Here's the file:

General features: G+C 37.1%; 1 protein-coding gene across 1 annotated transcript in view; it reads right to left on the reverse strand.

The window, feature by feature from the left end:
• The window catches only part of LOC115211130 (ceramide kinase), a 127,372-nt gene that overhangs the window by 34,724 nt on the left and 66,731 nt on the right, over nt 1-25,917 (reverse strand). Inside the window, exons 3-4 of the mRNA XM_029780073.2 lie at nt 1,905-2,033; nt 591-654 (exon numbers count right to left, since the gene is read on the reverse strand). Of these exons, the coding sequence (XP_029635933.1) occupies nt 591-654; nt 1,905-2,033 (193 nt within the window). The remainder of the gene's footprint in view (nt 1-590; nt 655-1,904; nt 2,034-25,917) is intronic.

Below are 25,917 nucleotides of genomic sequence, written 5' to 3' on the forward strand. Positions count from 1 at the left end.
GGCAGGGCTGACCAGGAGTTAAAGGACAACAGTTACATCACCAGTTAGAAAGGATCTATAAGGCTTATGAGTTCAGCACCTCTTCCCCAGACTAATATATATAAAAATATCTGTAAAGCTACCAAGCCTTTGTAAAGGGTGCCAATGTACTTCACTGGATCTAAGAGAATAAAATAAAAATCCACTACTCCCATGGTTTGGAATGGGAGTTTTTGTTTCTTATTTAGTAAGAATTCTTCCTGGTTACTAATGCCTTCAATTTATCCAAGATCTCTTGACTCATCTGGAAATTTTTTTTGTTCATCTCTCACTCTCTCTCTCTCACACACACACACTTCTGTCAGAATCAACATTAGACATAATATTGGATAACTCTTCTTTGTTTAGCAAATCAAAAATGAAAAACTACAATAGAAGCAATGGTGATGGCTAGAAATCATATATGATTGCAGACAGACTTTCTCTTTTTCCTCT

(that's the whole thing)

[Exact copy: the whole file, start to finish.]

General features: G+C 37.1%; 1 protein-coding gene across 1 annotated transcript in view; it reads right to left on the reverse strand.

The window, feature by feature from the left end:
• The window catches only part of LOC115211130 (ceramide kinase), a 127,372-nt gene that overhangs the window by 34,724 nt on the left and 66,731 nt on the right, over nt 1-25,917 (reverse strand). Inside the window, exons 3-4 of the mRNA XM_029780073.2 lie at nt 1,905-2,033; nt 591-654 (exon numbers count right to left, since the gene is read on the reverse strand). Of these exons, the coding sequence (XP_029635933.1) occupies nt 591-654; nt 1,905-2,033 (193 nt within the window). The remainder of the gene's footprint in view (nt 1-590; nt 655-1,904; nt 2,034-25,917) is intronic.

Below are 25,917 nucleotides of genomic sequence, written 5' to 3' on the forward strand. Positions count from 1 at the left end.
GGCAGGGCTGACCAGGAGTTAAAGGACAACAGTTACATCACCAGTTAGAAAGGATCTATAAGGCTTATGAGTTCAGCACCTCTTCCCCAGACTAATATATATAAAAATATCTGTAAAGCTACCAAGCCTTTGTAAAGGGTGCCAATGTACTTCACTGGATCTAAGAGAATAAAATAAAAATCCACTACTCCCATGGTTTGGAATGGGAGTTTTTGTTTCTTATTTAGTAAGAATTCTTCCTGGTTACTAATGCCTTCAATTTATCCAAGATCTCTTGACTCATCTGGAAATTTTTTTTGTTCATCTCTCACTCTCTCTCTCTCACACACACACACTTCTGTCAGAATCAACATTAGACATAATATTGGATAACTCTTCTTTGTTTAGCAAATCAAAAATGAAAAACTACAATAGAAGCAATGGTGATGGCTAGAAATCATATATGATTGCAGACAGACTTTCTCTTTTTCCTCT